Pitt academic presents the facts of right-wing extremism
Culture of violenceRight-wing extremists believe whites are the superior race

Pitt academic presents the facts of right-wing extremism

The role of social media in anti-Semitic and other hate violence

Kathleen Blee addresses an audience at Rodef Shalom Congregation. Her address was sponsored by Congregation Dor Hadash’s Adult Education Committee.   (Photo by Dave Rullo)
Kathleen Blee addresses an audience at Rodef Shalom Congregation. Her address was sponsored by Congregation Dor Hadash’s Adult Education Committee. (Photo by Dave Rullo)

“Right-wing extremism was responsible for all 50 anti-Semitic murders in the United States last year,” according to Kathleen Blee. Blee presented that fact as part of her lecture “Anti-Semitic and Other Hate Violence: The Current Context, Perpetrators, and the Role of Social Media.” The event was presented by Congregation Dor Hadash’s Adult Education Committee on Sunday, Feb. 17 at Rodef Shalom Congregation.

Blee is a professor of sociology and Bettye J. and Ralph E. Bailey Dean of the Kenneth P. Dietrich School of Arts and Sciences and the College of General Studies at the University of Pittsburgh. She is the author of eight books, including “Women in the Klan: Racism and Gender in the 1920s.” Her lecture focused on right-wing extremism, which includes white supremacist groups such as the Klu Klux Klan, neo-Nazis, white-power skinheads and Christian Identity groups. The latter is “a fake religion based on race as its central idea,” she explained. The final component of this catch-all classification is a series of intertwined groups under the “alt-right” umbrella operating primarily in cyberspace.

“Since the 1940s, anti-Semitism is at the core of these groups,” Blee stated. Their members believe racial tensions exist because of manipulative Jews who operate above whites and non-whites.

Blee explained that right-wing extremists share a belief that whites are superior to other races; deny the Holocaust in public while privately taking glory in its history; see Jews as conspiratorial and elitist; have a deep fear of race suicide caused by declining birth rate and demographic shifts; view immigrants as an invasionary force; and believe in and promote the idea of race wars. These groups can be nationalistic as well, but “while they can be in favor of America first, they hate the federal government and see it as being controlled by Jewish elites.”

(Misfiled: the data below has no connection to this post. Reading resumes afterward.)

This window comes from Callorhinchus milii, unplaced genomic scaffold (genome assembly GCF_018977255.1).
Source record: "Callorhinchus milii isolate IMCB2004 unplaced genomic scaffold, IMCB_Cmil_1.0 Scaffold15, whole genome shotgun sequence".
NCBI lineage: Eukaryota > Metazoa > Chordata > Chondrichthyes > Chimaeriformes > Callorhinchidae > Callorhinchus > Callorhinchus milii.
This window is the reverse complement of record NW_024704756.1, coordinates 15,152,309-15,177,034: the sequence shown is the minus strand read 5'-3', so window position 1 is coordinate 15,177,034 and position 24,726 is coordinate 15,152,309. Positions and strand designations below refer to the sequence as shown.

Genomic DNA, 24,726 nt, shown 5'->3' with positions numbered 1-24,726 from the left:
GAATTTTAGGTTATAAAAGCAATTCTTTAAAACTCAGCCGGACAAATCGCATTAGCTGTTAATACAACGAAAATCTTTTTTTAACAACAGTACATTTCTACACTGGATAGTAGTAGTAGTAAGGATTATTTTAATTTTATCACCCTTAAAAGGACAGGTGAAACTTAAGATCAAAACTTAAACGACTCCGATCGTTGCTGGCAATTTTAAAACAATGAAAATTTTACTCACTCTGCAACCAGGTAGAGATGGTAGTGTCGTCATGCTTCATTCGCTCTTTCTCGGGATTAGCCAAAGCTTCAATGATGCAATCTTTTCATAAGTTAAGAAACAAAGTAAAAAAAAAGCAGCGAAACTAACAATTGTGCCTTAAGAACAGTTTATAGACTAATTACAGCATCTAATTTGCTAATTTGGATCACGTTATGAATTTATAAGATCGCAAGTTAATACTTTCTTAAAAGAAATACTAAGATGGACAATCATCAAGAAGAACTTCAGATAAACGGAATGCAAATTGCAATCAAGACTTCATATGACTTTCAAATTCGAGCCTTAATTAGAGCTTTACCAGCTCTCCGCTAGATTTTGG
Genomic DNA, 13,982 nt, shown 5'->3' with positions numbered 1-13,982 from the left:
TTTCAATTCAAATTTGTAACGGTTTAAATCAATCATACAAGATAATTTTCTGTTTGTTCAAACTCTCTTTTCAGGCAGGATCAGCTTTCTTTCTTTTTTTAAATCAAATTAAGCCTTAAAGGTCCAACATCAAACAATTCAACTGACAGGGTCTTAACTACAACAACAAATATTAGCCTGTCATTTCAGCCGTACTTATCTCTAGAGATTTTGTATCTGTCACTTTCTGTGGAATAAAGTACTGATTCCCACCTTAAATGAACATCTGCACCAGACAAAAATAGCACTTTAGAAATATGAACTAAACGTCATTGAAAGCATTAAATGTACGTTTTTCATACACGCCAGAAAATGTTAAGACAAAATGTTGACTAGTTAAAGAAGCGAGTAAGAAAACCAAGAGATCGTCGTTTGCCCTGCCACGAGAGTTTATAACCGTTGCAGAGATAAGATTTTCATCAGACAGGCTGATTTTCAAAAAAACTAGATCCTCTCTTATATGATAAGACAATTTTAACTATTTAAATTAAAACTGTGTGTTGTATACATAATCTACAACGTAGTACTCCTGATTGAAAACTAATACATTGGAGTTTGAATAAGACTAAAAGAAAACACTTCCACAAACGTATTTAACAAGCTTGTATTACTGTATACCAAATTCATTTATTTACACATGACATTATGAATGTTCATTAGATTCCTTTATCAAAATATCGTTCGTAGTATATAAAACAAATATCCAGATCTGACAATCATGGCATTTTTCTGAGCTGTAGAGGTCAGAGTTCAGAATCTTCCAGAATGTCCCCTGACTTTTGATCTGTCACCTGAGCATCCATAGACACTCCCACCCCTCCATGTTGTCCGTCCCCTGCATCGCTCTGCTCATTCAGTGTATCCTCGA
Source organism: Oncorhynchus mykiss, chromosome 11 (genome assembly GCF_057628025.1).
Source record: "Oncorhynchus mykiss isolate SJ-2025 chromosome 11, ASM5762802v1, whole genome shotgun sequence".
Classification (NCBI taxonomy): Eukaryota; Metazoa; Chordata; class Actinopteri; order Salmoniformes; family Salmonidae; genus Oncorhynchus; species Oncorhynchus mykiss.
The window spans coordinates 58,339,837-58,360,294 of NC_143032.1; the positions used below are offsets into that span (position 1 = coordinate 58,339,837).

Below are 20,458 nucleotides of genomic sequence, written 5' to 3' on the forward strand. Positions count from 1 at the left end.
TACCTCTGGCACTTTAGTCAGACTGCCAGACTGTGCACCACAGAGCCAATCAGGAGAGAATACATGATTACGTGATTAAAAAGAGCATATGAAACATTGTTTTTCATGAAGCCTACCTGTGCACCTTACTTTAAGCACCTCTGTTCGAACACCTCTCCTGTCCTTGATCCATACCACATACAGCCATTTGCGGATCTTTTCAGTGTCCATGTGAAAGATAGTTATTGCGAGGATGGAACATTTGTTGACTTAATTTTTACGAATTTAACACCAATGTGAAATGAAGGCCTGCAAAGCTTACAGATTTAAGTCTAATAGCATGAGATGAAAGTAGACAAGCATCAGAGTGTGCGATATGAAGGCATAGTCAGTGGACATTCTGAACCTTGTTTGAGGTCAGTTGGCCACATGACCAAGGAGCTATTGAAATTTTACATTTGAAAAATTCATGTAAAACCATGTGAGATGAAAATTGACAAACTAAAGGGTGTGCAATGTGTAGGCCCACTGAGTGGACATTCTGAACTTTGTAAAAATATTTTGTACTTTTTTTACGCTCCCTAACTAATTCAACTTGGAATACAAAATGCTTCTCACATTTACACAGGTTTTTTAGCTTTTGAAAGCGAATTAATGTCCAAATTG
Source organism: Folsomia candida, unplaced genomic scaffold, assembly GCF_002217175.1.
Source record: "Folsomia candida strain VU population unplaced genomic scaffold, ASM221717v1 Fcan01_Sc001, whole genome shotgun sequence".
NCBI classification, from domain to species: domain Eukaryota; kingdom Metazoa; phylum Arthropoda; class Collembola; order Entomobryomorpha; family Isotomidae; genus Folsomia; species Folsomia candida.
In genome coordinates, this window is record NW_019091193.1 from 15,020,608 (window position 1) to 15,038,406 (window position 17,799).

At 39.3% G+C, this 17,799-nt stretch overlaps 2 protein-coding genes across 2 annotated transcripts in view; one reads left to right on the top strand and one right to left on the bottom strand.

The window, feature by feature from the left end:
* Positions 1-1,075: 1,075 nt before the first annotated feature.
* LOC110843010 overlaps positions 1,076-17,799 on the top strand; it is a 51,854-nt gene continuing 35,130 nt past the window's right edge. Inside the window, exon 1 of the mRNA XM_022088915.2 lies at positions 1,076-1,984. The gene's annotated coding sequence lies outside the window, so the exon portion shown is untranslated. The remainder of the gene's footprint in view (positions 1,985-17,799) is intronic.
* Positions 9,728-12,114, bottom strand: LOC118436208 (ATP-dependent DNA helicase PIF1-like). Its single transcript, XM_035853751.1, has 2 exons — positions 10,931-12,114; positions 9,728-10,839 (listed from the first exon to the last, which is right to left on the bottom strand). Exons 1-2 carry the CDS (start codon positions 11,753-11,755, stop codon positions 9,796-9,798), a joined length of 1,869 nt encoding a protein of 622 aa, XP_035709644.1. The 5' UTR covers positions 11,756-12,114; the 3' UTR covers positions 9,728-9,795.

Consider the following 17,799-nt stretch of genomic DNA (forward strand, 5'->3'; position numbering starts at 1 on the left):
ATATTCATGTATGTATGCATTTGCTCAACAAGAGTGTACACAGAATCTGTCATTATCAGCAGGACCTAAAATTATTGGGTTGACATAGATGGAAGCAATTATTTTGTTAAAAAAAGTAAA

The members of these groups operate in a world “a lot more complicated than we often think and what the media tells us,” said Blee. People joining these groups aren’t particularly anti-Semitic or racist before becoming members, but they discover these ideas after getting pulled in by acquaintances, friends or recruiters. Fear is the motivating force, she said.

While right-wing extremist groups operate in a culture of violence, members aren’t violent before joining. Blee explained that “in this world you learn that there are people to be feared and that violence is possible. That combination with a sense of urgency in stopping those groups can move people to catastrophic ends.”

Members often come from middle class backgrounds, dispelling the belief that all right-wing extremists are marginalized members of society. Rather, members’ lives are “changed dramatically,” getting tattoos, losing friends and family and becoming the stereotype portrayed in the media.

Blee said that these groups are more fragile and porous than previously believed. People leave for a variety of reasons but often it is because a member’s personal life no longer makes sense in the context of the group or because they have made friends with people targeted by these groups.

While members leave, they often maintain their racist beliefs before deradicalizing, remaining vulnerable to relapse. Interestingly, many people change their minds and deradicalize but stay in the groups, stuck for a variety of reasons.

Understanding these groups can help detect and stop violent white supremacists, according to Blee. She highlighted several strategies used to combat the recruitment of new members, including developments in the world of technology.

Moonshot CVE (Countering Violent Extremism), a Google startup, is one such tool. It works to disrupt and ultimately end violent extremism through Google ads, digital redirection of search engine results and counter messaging campaigns.

Blee concluded her talk by discussing what can be done to combat right-wing extremist groups. She said it was important to be aware of how hate groups recruit new members, such as the use of flyers, music and parties. She stressed the importance of not circulating propaganda on social media left by these groups and recommended supporting the work done by organizations like the Anti-Defamation League and the Southern Poverty Law Center.

Congregation Dor Hadash President-elect Donna Coufal framed Blee’s lecture in the wake of the Oct. 27 terrorist attack at the Tree of Life synagogue building: “There is a certain irony to having Kathy speak to us today,” she said. “Only a year-and-a-half ago she gave a talk to Dor Hadash members on white supremacists and racist hate groups. We were all fascinated and asked many questions.

“The links to anti-Semitism were disturbing and thought-provoking, but I for one never thought that such a short time later, Dr. Blee would be standing here talking to a much larger group, all of us touched by an act of hatred.”

Tree of Life*Or L’Simcha member Austin Shifrin was pleased to hear Blee’s lecture, saying she was an “excellent speaker and very well versed. I’m glad Dor Hadash was able to present this program.” He concluded by saying that it was “reassuring to have an academic come in with facts.” PJC

Dave Rullo is a local freelance writer.

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